Territory Stories

Preliminary report on a survey of Utricularia (Lentibulariaceae) in the Howard River – Shoal Bay area

Details:

Title

Preliminary report on a survey of Utricularia (Lentibulariaceae) in the Howard River – Shoal Bay area

Collection

Greening Australia NT newsletters; E-Journals; PublicationNT

Date

2002

Description

Made available via the Publications (Legal Deposit) Act 2004 (NT).; This publication contains may contain links to external sites. These external sites may no longer be active.

Notes

This publication contains many links to external sites. These external sites may no longer be active.; I. D. Cowie

Language

English

Subject

Plant conservation; Revegetation

Publisher name

Greening Australia NT

Place of publication

Berrimah

Copyright owner

Check within Publication or with content Publisher.

Parent handle

https://hdl.handle.net/10070/275079

Citation address

https://hdl.handle.net/10070/424559

Page content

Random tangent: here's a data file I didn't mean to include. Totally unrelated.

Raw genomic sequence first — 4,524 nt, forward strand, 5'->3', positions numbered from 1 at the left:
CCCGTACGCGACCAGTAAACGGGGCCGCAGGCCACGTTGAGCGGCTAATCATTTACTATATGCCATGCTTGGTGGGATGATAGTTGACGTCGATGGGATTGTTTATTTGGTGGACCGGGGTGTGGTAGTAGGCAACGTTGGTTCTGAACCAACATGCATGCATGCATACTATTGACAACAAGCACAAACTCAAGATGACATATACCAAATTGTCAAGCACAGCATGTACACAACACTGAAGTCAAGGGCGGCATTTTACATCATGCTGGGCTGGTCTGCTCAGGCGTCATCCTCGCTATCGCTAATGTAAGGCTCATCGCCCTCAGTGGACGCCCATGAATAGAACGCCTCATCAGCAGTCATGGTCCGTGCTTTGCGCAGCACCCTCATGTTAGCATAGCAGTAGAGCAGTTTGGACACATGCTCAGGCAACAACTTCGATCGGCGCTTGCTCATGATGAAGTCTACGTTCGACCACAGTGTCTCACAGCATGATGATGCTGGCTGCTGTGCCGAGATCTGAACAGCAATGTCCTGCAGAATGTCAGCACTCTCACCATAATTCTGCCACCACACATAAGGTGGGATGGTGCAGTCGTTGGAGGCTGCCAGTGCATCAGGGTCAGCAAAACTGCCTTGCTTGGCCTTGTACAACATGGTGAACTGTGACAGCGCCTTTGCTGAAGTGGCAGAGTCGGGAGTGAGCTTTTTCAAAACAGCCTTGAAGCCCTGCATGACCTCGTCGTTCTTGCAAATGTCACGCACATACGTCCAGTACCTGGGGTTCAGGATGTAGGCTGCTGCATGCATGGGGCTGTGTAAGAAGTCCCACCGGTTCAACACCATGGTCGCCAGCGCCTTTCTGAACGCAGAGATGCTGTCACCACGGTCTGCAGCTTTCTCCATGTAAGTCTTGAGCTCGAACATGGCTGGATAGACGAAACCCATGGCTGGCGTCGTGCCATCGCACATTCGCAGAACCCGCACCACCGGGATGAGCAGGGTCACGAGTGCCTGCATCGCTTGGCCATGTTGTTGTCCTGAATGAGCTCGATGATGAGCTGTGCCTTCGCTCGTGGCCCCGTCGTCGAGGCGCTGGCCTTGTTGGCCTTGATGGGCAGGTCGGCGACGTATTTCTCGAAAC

were found in the middle parts of the Howard River floodplain (Whitewood Rd to Gunn Pt Rd) and to the north of the Gunn Point Rd on the East Howard system. Utricularia leptorhyncha was found at two sites in the middle part of the Howard River floodplain (Girraween Rd to Gunn Pt Rd), but was recorded on Bathurst Island and incidentally at Litchfield NP during the time of the field work. Additional collections have also been made since 1992 (when the Leach et al study was published) in Charles Darwin NP, Kakadu NP and near the Elizabeth River - all significant additions to the known distribution of the species. Utricularia triflora was located at only one site during the survey, to the north of the Gunn Point Rd. However, during other field work in June, 2001 the species was recorded at three sites on the Sturt Plateau, one not far from Dunmarra extending the known range by almost 500 km. These and other collections made near Oenpelli, Maningrida and near the Goyder River over the past 5 years have greatly extended the known range of the species. It apparently has different habitat requirements than many other species, flowering after water receeds from the margins of flooded sandy swamps. Utricularia singeriana remains among the rarest of the Australian endemic Utricularia species found in the NT. It was not located during the survey despite being one of the more conspicuous species (C.Michell pers. comm.). It is know in NT from historical collections from 4 miles north east of Darwin which are now probably under suburban Darwin or the Darwin airport and from a recent collection from near Edith River. Species Richness and Habitat Species Richness. It was apparent that the more sandy sites with more open ground layer tended to have a greater number of species than did more clayey sites with a denser grass layer. Although the attached Utricularias all occurred in seasonally waterlogged habitats, the composition and richness of species on such sites appeared to be related to subtle variations in moisture and substrate conditions both in terms of micro and macro topography and in a temporal sense. Although limited data were collected on soil texture, the sand sheet Utricularias appeared to favour Melaleuca nervosa woodland with an open ground layer dominated by Dapsilanthus spathaceus on very sandy colluvium and obvious ground water seepage (e.g. U.dunstaniae, U.holtzei, and U.hamiltonii). The sandy sites with U.dunstaniae had the greatest number of species (mean = 8 species). As the density of the ground layer increased, usually with an increase in grasses and apparent higher soil silt or clay content, the number of species of Utricularia appeared to decline. Microtopography. On sandy sites, the distribution of sand sheet Utricularias on a site appears to be intricately connected to the system of hummocks and depressions (debil debil) caused through the activities of the terrestrial worm (???). In the seasonally swampy country they inhabit, these worms build low hummocks of soil a few cm or more high around the bases of Dapsilanthus or grass tussocks, apparently to maintain elevation above the surrounding water during the wet season. Typically U. dunstaniae, U.lasiocaulis, U. holtzei, U. capilliflora, and U. hamiltonii inhabit the shallow water (a few mm to a few cm deep) in the depressions whilst U.quinquedentata, U.chrysantha, U.odorata, U.caerulea and U.kamienskii inhabit the drier mounds (or the moist sand in areas that have already


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